The United States built 18 heavy cruisers and nine light cruisers subject to the 1922 and 1930 Naval Arms Limitation Treaties. These were known as Treaty Cruisers, but to those who built them, they were the "tin clads." To those men that fought on them, the term tin clad was unacceptable, as they proved to be efficient and beautiful fighting ships.
1921 - Washington Naval Conference
At the 1921-1922 Conference on the Limitation of Armament, the United States proposed an aggregate tonnage limitation on "auxiliary surface combatant craft" which included cruisers (exclusive of battle cruisers), flotilla leaders, destroyers, and all other surface types except those specifically exempted. Existing monitors, unarmored surface craft under 3,000 tons, fuel ships, supply ships, tenders, repair ships, tugs, mine sweepers, and vessels readily convertible from merchant vessels were exempt from the terms of this agreement. No new auxiliary combatant craft would be built exempt from this agreement regarding limitation of naval armaments that exceed 3,000 tons displacement and 15 knots speed, and carry more than four 5-inch guns. No surface vessel carrying guns of caliber greater than 8 inches shall be laid down as replacement tonnage for auxiliary combatant surface craft.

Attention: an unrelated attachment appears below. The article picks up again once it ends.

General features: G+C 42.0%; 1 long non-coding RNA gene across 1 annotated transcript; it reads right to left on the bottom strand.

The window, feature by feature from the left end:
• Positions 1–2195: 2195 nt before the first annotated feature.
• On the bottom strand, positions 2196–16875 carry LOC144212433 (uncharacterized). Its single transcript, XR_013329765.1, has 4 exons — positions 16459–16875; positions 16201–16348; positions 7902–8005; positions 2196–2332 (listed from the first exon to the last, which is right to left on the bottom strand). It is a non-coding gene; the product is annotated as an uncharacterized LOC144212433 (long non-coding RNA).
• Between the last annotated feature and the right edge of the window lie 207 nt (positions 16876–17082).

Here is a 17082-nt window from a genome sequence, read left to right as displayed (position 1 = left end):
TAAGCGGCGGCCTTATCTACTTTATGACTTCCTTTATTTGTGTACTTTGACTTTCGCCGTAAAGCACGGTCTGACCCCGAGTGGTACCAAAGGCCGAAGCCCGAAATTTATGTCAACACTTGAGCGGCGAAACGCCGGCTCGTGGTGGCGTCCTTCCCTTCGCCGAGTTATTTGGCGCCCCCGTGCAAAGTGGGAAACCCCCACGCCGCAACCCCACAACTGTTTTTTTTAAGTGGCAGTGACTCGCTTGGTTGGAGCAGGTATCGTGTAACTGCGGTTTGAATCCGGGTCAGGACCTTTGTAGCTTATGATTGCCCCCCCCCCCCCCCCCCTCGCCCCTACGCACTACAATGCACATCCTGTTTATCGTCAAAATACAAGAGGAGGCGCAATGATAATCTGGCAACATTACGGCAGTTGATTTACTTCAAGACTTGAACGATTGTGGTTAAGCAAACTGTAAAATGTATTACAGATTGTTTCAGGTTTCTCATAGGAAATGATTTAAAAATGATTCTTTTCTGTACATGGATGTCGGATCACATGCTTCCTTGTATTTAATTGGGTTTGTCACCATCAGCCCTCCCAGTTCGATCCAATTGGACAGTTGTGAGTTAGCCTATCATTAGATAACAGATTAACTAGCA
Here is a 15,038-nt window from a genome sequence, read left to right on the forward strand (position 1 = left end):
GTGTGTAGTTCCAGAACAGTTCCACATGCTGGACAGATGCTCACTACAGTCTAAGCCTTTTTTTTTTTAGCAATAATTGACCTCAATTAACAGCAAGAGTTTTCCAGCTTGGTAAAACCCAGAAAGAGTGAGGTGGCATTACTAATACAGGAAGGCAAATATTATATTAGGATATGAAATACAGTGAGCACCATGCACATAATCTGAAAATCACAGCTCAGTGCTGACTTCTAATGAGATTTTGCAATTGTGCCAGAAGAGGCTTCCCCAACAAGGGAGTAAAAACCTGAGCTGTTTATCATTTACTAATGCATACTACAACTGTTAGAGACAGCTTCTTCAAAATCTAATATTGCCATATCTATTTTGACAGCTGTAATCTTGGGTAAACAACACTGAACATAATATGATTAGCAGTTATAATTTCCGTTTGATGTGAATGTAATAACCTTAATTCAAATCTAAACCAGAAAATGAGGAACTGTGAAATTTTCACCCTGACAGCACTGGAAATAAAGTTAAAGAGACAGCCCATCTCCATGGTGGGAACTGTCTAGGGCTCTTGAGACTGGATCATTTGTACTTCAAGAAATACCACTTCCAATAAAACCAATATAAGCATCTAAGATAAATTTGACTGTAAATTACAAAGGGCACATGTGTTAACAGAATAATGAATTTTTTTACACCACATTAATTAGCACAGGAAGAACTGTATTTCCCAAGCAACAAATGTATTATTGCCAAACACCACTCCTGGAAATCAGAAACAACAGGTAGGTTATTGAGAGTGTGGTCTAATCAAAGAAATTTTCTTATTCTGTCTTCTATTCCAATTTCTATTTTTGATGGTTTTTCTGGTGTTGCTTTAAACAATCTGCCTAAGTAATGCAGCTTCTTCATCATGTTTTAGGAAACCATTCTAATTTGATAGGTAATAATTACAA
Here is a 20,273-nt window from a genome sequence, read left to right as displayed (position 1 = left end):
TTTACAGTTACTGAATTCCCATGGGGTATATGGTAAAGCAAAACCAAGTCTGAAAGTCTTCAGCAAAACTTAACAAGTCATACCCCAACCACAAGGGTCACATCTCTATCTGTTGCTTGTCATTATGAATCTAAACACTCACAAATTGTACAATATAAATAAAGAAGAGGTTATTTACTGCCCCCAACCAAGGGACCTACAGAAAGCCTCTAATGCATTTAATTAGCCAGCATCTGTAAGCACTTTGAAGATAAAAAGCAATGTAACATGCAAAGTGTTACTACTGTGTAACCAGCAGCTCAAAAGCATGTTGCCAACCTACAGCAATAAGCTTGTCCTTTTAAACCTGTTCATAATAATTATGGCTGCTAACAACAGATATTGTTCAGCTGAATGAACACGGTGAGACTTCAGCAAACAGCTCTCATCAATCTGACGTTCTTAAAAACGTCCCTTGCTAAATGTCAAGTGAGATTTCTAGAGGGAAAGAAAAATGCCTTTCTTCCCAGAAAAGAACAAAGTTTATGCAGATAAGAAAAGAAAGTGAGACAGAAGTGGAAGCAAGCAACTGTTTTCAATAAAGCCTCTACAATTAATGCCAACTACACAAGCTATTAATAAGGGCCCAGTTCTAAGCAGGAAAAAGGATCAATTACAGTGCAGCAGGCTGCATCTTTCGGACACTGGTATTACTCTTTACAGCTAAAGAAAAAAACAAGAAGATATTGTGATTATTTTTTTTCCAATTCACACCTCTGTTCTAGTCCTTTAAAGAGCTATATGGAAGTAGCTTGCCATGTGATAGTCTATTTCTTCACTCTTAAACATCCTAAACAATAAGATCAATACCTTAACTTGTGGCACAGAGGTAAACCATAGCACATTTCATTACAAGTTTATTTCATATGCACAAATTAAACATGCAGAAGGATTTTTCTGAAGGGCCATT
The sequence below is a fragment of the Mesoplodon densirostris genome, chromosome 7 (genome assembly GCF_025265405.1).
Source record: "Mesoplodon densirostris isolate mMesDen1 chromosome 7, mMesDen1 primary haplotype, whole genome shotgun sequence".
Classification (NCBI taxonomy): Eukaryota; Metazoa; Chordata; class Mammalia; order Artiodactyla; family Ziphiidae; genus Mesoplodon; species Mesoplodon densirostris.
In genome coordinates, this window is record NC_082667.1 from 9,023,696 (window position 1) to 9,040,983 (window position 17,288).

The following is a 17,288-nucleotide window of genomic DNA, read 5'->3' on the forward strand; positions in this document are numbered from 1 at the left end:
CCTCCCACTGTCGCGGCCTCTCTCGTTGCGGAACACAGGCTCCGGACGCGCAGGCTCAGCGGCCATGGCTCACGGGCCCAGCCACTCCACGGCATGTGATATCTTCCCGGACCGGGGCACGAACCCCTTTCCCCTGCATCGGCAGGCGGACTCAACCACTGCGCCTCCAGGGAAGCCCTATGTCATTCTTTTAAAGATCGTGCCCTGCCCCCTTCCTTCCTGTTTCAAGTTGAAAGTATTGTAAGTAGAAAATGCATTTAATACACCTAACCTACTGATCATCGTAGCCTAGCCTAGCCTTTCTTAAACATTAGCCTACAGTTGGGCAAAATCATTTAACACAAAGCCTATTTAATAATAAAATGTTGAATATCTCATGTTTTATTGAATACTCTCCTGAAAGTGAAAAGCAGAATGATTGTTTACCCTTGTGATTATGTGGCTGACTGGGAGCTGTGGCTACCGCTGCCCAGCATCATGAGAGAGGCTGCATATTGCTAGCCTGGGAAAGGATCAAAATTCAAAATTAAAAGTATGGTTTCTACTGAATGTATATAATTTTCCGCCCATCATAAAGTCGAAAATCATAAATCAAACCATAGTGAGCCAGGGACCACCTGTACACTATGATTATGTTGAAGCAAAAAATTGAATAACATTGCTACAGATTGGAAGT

The understanding of France was that the conference contemplated that cruisers would be used as means of communication with colonial possessions, and in this respect long distances must be covered. These vessels should, therefore, be able to offer sufficient conditions of well-being for their crew and passengers. In order to offer proper conditions of stability, they might also require a tonnage superior to 10,000 tons. France took the position that the difference between cruisers and capital ships had already been fixed by settling a maximum for the caliber of their guns at 8 inches, and saw no sufficient reason for further restrictions on displacement set at 10,000 tons, proposed by the UK.
The British delegation was of the view that the possibility of a cruiser of 20,000 or 30,000 tons, bristling with 8-inch guns, and possibly large enough to carry large bodies of troops to the colonies, was one which could hardly contribute toward the reduction of expenditure on armaments. Great Britain, for example, was not in a financial position to bear the burden of such an expenditure. Admiral de Bon of France had said that 10,000 tons was rather small from the point of view of commodiousness and habitability. Speaking as a layman, the larger the ship he had to travel in, the better was he pleased.
The British delegation was of the view that 10,000 tons was a very ample size for a cruiser, and this figure had been selected because at the present time no light cruisers of even this tonnage were being built in any country, and the British delegation therefore thought it was a good opportunity to put an end there and then to the development of this type of vessel. The UK was under the impression that the allowance was very liberal, in view of the tonnage being adopted for cruisers now under construction. The new cruisers then building for the United States Government were of 7,500 tons burden, and the French light cruisers were of 8,000 tons.
Baron Kato said that on behalf of the Japanese delegation he accepted the proposal to limit the tonnage of light cruisers to 10,000 and the caliber of guns carried by such ships not to exceed 8 inches.